Monday’s release of the latest grim assessment from the United Nations Intergovernmental Panel on Climate Change makes clear that global warming will continue to intensify over the coming decades and that, as a result of human inaction to curb greenhouse gas emissions, extreme weather events will continue to worsen.
In a year that has already seen deadly heat waves, raging wildfires and unprecedented flash flooding that have all been linked to rising global temperatures, there’s been ample evidence to back up the IPCC’s conclusions.
The landmark new assessment, however, was compiled by 234 scientists and based on more than 14,000 recent studies. It concludes that human activity is largely at fault for a rise in average global temperatures of 1.1 degrees Celsius.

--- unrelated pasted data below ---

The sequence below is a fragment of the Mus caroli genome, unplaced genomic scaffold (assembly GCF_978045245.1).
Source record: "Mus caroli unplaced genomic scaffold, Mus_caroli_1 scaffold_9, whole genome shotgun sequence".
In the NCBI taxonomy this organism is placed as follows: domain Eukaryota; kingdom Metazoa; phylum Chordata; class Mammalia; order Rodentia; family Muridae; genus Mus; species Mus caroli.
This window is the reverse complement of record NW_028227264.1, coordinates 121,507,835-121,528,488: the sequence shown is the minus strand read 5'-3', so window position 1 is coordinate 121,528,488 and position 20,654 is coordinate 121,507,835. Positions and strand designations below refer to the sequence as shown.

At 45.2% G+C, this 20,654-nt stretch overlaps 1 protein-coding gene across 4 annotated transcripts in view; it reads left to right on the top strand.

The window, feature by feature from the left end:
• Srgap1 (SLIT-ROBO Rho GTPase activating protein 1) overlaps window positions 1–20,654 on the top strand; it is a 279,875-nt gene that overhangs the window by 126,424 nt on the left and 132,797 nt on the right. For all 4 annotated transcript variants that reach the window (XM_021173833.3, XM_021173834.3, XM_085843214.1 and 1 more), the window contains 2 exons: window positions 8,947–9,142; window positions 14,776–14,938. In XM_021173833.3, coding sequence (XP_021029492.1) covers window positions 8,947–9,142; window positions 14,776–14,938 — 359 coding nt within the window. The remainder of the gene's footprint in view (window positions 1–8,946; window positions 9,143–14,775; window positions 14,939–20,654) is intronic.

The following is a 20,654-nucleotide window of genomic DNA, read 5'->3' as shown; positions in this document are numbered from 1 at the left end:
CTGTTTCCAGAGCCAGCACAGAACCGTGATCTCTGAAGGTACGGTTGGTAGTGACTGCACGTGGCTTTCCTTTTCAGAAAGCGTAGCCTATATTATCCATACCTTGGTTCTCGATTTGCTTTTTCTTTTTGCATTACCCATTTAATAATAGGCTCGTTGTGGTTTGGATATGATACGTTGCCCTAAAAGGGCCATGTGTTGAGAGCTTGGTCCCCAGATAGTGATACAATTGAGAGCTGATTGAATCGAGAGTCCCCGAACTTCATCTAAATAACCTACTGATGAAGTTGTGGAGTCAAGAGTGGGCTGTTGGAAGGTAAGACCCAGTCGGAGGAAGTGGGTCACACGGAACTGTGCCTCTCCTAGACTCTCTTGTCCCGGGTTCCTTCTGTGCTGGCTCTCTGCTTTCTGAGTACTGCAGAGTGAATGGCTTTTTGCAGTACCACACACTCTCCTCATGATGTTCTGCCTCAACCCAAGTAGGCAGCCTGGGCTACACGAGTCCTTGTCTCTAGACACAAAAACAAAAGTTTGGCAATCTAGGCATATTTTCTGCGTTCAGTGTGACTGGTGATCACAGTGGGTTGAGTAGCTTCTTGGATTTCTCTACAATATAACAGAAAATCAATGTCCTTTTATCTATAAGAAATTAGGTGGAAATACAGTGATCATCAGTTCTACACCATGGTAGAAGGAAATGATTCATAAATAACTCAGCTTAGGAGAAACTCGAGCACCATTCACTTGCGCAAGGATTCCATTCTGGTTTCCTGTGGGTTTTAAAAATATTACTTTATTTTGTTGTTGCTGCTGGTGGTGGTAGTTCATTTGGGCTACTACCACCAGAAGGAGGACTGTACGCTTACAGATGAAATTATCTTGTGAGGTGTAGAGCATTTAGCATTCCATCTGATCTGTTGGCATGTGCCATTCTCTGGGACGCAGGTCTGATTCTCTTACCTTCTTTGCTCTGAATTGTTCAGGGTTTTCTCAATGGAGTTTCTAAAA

But humankind still has the power to keep the mercury from rising even further if a concerted effort is undertaken at once.
“If we reduce emissions to net zero by 2050, we can keep temperatures close to 1.5C,” climate scientist Valérie Masson-Delmotte said during a Monday press conference.
Other IPCC members were also quick to note that time is running out.
“Unless we make immediate, rapid and large-scale reductions in greenhouse gas emissions, limiting warming to 1.5C will be beyond reach,” Ko Barrett, a senior adviser for climate at the National Oceanic and Atmospheric Administration and vice chair of the IPCC, said in a statement. “Each bit of warming will intensify the impacts we are likely to see.”
While those “large-scale reductions” require a concerted government plan to curb emissions, the report also stresses that individual actions are needed, as well as a shift in the global mindset about the challenges that scientists and activists have long warned lie ahead.
“We can still avoid the worst consequences, but not if we continue like today, and not without treating the crisis like a crisis,” climate activist Greta Thunberg tweeted Monday.
While it is easy to slip into climate despair, there are steps to be taken that, though insufficient to solve the problems posed by climate change, attempt to keep the worst consequences at bay.